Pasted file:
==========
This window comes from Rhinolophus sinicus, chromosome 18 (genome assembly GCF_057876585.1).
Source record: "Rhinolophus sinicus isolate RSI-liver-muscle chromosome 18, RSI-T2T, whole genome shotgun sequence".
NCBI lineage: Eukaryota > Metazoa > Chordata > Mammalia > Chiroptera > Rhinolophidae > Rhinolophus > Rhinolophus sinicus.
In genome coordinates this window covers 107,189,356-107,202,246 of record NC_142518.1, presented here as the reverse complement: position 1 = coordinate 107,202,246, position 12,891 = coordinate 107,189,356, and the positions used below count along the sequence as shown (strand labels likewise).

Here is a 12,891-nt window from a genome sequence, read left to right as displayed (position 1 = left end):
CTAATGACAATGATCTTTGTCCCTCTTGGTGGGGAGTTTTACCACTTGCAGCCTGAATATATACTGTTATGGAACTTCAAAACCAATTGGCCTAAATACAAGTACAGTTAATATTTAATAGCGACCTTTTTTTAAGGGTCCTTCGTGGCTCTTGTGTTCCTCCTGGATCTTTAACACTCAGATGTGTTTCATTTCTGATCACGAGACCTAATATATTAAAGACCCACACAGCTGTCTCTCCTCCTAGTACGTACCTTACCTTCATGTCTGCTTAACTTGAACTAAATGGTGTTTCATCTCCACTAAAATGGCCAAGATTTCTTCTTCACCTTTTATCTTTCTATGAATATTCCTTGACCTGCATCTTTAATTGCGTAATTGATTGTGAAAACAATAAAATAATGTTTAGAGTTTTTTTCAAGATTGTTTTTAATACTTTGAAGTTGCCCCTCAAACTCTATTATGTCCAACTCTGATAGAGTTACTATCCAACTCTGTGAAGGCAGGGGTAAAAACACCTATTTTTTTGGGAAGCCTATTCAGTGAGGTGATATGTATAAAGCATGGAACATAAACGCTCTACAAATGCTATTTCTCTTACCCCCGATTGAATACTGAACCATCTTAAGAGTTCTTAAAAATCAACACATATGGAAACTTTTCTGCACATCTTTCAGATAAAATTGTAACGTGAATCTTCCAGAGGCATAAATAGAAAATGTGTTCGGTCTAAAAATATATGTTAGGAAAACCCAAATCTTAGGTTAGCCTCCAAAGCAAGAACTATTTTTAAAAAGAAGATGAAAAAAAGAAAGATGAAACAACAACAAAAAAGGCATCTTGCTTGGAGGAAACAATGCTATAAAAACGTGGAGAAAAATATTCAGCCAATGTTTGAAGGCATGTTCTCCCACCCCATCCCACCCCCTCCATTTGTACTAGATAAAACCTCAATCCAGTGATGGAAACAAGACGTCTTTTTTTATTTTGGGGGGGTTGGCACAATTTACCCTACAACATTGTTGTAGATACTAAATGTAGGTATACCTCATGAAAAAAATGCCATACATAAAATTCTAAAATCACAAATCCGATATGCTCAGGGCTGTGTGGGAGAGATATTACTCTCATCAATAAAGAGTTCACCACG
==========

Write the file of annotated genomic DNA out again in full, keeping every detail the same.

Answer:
This window comes from Rhinolophus sinicus, chromosome 18 (genome assembly GCF_057876585.1).
Source record: "Rhinolophus sinicus isolate RSI-liver-muscle chromosome 18, RSI-T2T, whole genome shotgun sequence".
NCBI lineage: Eukaryota > Metazoa > Chordata > Mammalia > Chiroptera > Rhinolophidae > Rhinolophus > Rhinolophus sinicus.
In genome coordinates this window covers 107,189,356-107,202,246 of record NC_142518.1, presented here as the reverse complement: position 1 = coordinate 107,202,246, position 12,891 = coordinate 107,189,356, and the positions used below count along the sequence as shown (strand labels likewise).

Here is a 12,891-nt window from a genome sequence, read left to right as displayed (position 1 = left end):
CTAATGACAATGATCTTTGTCCCTCTTGGTGGGGAGTTTTACCACTTGCAGCCTGAATATATACTGTTATGGAACTTCAAAACCAATTGGCCTAAATACAAGTACAGTTAATATTTAATAGCGACCTTTTTTTAAGGGTCCTTCGTGGCTCTTGTGTTCCTCCTGGATCTTTAACACTCAGATGTGTTTCATTTCTGATCACGAGACCTAATATATTAAAGACCCACACAGCTGTCTCTCCTCCTAGTACGTACCTTACCTTCATGTCTGCTTAACTTGAACTAAATGGTGTTTCATCTCCACTAAAATGGCCAAGATTTCTTCTTCACCTTTTATCTTTCTATGAATATTCCTTGACCTGCATCTTTAATTGCGTAATTGATTGTGAAAACAATAAAATAATGTTTAGAGTTTTTTTCAAGATTGTTTTTAATACTTTGAAGTTGCCCCTCAAACTCTATTATGTCCAACTCTGATAGAGTTACTATCCAACTCTGTGAAGGCAGGGGTAAAAACACCTATTTTTTTGGGAAGCCTATTCAGTGAGGTGATATGTATAAAGCATGGAACATAAACGCTCTACAAATGCTATTTCTCTTACCCCCGATTGAATACTGAACCATCTTAAGAGTTCTTAAAAATCAACACATATGGAAACTTTTCTGCACATCTTTCAGATAAAATTGTAACGTGAATCTTCCAGAGGCATAAATAGAAAATGTGTTCGGTCTAAAAATATATGTTAGGAAAACCCAAATCTTAGGTTAGCCTCCAAAGCAAGAACTATTTTTAAAAAGAAGATGAAAAAAAGAAAGATGAAACAACAACAAAAAAGGCATCTTGCTTGGAGGAAACAATGCTATAAAAACGTGGAGAAAAATATTCAGCCAATGTTTGAAGGCATGTTCTCCCACCCCATCCCACCCCCTCCATTTGTACTAGATAAAACCTCAATCCAGTGATGGAAACAAGACGTCTTTTTTTATTTTGGGGGGGTTGGCACAATTTACCCTACAACATTGTTGTAGATACTAAATGTAGGTATACCTCATGAAAAAAATGCCATACATAAAATTCTAAAATCACAAATCCGATATGCTCAGGGCTGTGTGGGAGAGATATTACTCTCATCAATAAAGAGTTCACCACG